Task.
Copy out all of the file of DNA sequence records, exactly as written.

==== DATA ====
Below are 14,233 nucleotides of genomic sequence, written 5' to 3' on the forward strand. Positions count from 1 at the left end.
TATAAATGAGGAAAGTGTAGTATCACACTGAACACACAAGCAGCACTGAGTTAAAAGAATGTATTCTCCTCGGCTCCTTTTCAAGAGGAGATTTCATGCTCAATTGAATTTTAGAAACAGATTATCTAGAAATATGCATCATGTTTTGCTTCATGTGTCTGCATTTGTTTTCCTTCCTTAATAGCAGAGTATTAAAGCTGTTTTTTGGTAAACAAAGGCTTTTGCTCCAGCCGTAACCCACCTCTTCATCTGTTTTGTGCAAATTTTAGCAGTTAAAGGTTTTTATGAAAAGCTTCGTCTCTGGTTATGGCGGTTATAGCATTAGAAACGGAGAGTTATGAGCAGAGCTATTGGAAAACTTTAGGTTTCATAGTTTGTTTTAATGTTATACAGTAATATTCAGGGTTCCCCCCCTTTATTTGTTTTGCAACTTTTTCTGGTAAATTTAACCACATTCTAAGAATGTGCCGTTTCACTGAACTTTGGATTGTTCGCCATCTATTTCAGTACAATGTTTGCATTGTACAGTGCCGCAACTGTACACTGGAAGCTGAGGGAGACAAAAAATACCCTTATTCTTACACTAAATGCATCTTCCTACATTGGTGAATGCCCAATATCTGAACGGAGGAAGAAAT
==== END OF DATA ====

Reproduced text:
Below are 14,233 nucleotides of genomic sequence, written 5' to 3' on the forward strand. Positions count from 1 at the left end.
TATAAATGAGGAAAGTGTAGTATCACACTGAACACACAAGCAGCACTGAGTTAAAAGAATGTATTCTCCTCGGCTCCTTTTCAAGAGGAGATTTCATGCTCAATTGAATTTTAGAAACAGATTATCTAGAAATATGCATCATGTTTTGCTTCATGTGTCTGCATTTGTTTTCCTTCCTTAATAGCAGAGTATTAAAGCTGTTTTTTGGTAAACAAAGGCTTTTGCTCCAGCCGTAACCCACCTCTTCATCTGTTTTGTGCAAATTTTAGCAGTTAAAGGTTTTTATGAAAAGCTTCGTCTCTGGTTATGGCGGTTATAGCATTAGAAACGGAGAGTTATGAGCAGAGCTATTGGAAAACTTTAGGTTTCATAGTTTGTTTTAATGTTATACAGTAATATTCAGGGTTCCCCCCCTTTATTTGTTTTGCAACTTTTTCTGGTAAATTTAACCACATTCTAAGAATGTGCCGTTTCACTGAACTTTGGATTGTTCGCCATCTATTTCAGTACAATGTTTGCATTGTACAGTGCCGCAACTGTACACTGGAAGCTGAGGGAGACAAAAAATACCCTTATTCTTACACTAAATGCATCTTCCTACATTGGTGAATGCCCAATATCTGAACGGAGGAAGAAAT